Thursday, February 04, 2016

Could Curtly Ambrose have ended up with 800 test wickets ?

After hibernating for long, I decided I should do a post on this one.

To give a background, a good friend posts a video of Curtly Ambrose running through the Australians 23 years ago. A friend of that friend posts a nice piece of stat showing the top wicket takers in the world and bemoans the fact as to why Ambrose is not among the highest wicket takers in the world. In the post below, I try to reason why his anguish might be a little misplaced.

To get things going, that is the link for the video and see below for the nice piece of stat this friend of my friend had posted.


And now, what do I think about Ambrose the bowler ?

Top bowler in cricket is a warped term. We see top from the perspective of the number of wickets taken.

If you go by that, yes Ambrose ended up with 405 wickets.

Let me show you how he compares with Muralidaran

Number of Matches: Ambrose (A) = 98 Murali (M) = 133

Number of innings: A = 179 M = 230

Wickets taken: A = 405 M = 800

Strike rate (balls taken per wicket): A = 54.5 M = 55

Number of balls bowled: A = 22,103 M = 44,039

What can we see from there ?
  1. Murali has played 35 more matches than Ambrose (51 innings more)
  2. Murali has taken twice the number of wickets (almost)
  3. The two bowlers have taken more or less the same number of balls per wicket
  4. Murali has bowled almost twice the number of balls Ambrose bowled

Keeping in mind the fact that their strike rate is almost the same, we should note the following
  • Ambrose played less number of matches / innings compared to Murali
  • But the clincher, Murali had twice the opportunity Ambrose had to get his 800

Now, there could be other counter arguments like
  • Murali took 5 wickets an innings 3 times more than Ambrose (A = 22 M = 67)
  •  Murali took 10 wickets per match 7 times more than Ambrose (A = 3 M = 22)

According to me there are three (actually two) types of bowlers (and their ways of getting test wickets)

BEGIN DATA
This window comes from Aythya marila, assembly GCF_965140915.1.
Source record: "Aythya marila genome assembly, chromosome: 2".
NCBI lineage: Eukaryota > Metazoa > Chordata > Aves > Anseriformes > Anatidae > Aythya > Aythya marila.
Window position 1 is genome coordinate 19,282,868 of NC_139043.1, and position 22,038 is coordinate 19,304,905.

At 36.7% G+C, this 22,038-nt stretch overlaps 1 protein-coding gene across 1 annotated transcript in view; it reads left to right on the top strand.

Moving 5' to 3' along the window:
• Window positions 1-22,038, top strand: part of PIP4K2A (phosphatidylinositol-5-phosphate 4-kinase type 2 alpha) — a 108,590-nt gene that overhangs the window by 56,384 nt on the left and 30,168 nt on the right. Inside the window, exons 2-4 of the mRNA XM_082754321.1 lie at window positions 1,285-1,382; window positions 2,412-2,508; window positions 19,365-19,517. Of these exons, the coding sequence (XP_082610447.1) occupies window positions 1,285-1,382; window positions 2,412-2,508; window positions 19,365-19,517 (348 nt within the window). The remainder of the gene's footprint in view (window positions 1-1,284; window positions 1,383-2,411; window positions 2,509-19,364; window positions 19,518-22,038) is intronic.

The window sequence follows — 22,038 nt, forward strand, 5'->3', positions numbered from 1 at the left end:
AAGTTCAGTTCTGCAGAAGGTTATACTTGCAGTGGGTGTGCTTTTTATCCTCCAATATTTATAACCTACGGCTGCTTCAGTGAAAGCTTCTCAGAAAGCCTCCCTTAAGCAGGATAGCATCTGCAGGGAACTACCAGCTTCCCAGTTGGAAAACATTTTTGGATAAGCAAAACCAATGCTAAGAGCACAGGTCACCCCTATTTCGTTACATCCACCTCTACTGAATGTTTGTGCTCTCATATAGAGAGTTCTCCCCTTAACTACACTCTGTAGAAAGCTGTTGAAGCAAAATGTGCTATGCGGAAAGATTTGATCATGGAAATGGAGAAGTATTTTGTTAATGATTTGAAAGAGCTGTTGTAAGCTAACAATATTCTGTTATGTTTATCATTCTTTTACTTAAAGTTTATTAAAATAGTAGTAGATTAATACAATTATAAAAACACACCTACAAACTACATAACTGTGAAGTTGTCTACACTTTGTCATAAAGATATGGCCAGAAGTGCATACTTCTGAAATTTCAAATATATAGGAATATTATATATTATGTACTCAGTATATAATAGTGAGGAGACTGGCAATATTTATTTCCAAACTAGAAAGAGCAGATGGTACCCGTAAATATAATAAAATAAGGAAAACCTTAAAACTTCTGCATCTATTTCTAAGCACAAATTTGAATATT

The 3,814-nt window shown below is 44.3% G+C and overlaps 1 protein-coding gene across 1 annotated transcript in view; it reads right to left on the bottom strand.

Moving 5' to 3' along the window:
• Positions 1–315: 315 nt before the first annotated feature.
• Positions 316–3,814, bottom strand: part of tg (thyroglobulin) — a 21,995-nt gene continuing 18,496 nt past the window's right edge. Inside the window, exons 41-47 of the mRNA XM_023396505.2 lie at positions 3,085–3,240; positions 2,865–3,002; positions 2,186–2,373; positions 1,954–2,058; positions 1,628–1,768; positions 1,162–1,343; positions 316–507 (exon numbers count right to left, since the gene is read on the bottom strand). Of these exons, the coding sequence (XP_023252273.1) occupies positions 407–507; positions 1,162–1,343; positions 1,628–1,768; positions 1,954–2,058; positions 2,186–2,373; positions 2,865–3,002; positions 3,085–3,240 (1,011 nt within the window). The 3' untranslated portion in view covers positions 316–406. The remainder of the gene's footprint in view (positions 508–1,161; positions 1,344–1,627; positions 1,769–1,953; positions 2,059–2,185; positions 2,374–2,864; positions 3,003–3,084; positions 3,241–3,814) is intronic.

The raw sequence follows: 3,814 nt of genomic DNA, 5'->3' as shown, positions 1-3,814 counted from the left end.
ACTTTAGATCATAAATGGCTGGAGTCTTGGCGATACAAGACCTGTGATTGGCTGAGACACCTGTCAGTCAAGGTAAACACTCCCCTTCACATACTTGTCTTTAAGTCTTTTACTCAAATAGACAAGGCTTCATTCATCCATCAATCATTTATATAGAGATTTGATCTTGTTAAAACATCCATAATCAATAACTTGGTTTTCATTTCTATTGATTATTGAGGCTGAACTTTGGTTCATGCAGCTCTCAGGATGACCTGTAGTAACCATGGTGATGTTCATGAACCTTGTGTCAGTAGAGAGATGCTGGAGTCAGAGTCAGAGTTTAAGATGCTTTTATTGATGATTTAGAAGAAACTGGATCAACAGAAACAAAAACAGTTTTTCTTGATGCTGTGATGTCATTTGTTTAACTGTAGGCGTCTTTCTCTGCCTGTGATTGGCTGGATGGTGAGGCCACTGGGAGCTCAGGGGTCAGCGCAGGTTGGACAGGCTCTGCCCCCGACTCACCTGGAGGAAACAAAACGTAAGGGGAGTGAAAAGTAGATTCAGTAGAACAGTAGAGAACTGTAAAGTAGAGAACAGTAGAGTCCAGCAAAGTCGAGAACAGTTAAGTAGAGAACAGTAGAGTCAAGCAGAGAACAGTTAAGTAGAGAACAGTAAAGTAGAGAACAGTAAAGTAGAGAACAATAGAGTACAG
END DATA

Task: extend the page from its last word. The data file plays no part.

1. An assiduous one who keeps working for his wickets
  2. A gifted one who strikes at will (Dale Steyn for example)
  3. A combination of both

Most of the bowlers belong to the first category, where if you wanted to use a cricket clich√©, they hunted in pairs. Murali was a combination, may be mainly because he didn’t have anyone to combine with for most part of his career.

The problem while hunting in pairs is that you are sharing the workload and hence the fruit too. If you compare for example Walsh with Ambrose (and discount the fact that Walsh played more tests compared to Ambrose) you will see that both have produced very similar results. The important fact there is that Ambrose has a better strike rate or wicket taking ability among the two. But he has still ended up with lesser wickets compared to Walsh (519) thanks to the fact that he played lesser games than him (Walsh = 132, Innings = 242).

The fact that most of the bowlers in the list  of top wicket takers are fast bowlers again plays a huge role in the workload per match / innings (in other words the number of overs they bowled).

So considering the fact that Ambrose was a genuine fast bowler let us discount the comparison on the number of overs bowled vis-√†-vis Murali. He couldn’t have bowled that many overs.

Then we can conclude that had Ambrose played a bit more (even to the extent Walsh did), he would have surely broken into the Top 5 if not the 3.

For the time he has spent on the field, he has done extraordinarily well. Just that we are trained / conditioned to look at the wrong piece of stat to decide who / what a best bowler is

Hence Ambrose is surely among the best of bowlers Cricket world has seen, irrespective of 400 or 800.

Stats: Courtesy Cricinfo 

1 comment:

benjolan di leher said...

after I read your article , I think this article is very nice interesting and easy to read .. luck always friend

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